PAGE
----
The Capirizanje case study illustrates the potentially distorting consequences of failing to consider the full impact of a clearance. The intended objective of the clearance at Capirizanje was to facilitate the return of refugees that would pass through the area and to reduce the accident potential. The actual result, however, was that many returning refugees decided to settle in the newly cleared area instead of just passing through. If the operators had tried to understand the perspectives of those being affected by the operation, this impact could have been foreseen. Operators need to be able to identify the impact that an operation will have for the local population.

In the spring of 2001, Ananda Millard also carried out a pilot study in Manica province using the community study approach. The pilot study used information from the CIDC LIS to identify nine communities as sites for the studies. The two high-impact communities and seven medium-impact ones (picked from a larger number of medium-impact communities in Manica province) were selected. None of these nine communities had previously undergone a technical survey.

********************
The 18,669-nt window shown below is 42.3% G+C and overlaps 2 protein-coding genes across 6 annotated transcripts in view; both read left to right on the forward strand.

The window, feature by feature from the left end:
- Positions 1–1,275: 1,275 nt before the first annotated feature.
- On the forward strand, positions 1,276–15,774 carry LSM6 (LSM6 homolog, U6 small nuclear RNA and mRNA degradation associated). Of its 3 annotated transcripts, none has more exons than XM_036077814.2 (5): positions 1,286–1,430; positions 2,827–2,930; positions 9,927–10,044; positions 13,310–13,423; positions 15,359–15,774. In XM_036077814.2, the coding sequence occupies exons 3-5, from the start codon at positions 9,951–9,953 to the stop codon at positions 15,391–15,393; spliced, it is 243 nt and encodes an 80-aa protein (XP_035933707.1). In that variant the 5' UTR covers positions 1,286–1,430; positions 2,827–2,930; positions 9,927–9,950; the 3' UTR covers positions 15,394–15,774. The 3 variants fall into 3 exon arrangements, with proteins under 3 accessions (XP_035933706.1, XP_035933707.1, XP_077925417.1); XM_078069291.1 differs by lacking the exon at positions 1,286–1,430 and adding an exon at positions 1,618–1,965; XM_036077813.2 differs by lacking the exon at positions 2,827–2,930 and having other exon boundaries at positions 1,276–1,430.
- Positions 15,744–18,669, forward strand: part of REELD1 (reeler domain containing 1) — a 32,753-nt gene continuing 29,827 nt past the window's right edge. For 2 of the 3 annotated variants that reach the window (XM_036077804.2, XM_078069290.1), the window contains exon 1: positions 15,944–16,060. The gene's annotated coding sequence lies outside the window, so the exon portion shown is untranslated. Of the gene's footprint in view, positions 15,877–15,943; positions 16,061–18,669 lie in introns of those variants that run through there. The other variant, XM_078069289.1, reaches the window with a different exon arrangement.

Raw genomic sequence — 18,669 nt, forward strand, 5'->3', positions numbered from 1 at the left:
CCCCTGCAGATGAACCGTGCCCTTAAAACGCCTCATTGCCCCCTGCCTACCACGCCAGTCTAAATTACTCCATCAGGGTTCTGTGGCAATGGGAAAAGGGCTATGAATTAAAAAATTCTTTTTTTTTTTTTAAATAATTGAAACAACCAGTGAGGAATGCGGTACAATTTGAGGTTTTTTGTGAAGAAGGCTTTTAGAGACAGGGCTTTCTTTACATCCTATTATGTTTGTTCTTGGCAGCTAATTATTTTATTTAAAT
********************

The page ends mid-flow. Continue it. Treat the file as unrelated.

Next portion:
Ananda Millard first trained 10 local NPA staff in the “philosophy” of impact assessment and impact maximising, in the use of methodological tools and in data analysis and report writing. Group interviews, open interviews with key locals and surveys were used as the primary methods, complemented by a review of secondary documents (when available) and participatory observations during the field work. Three teams were formed and each conducted three community studies each.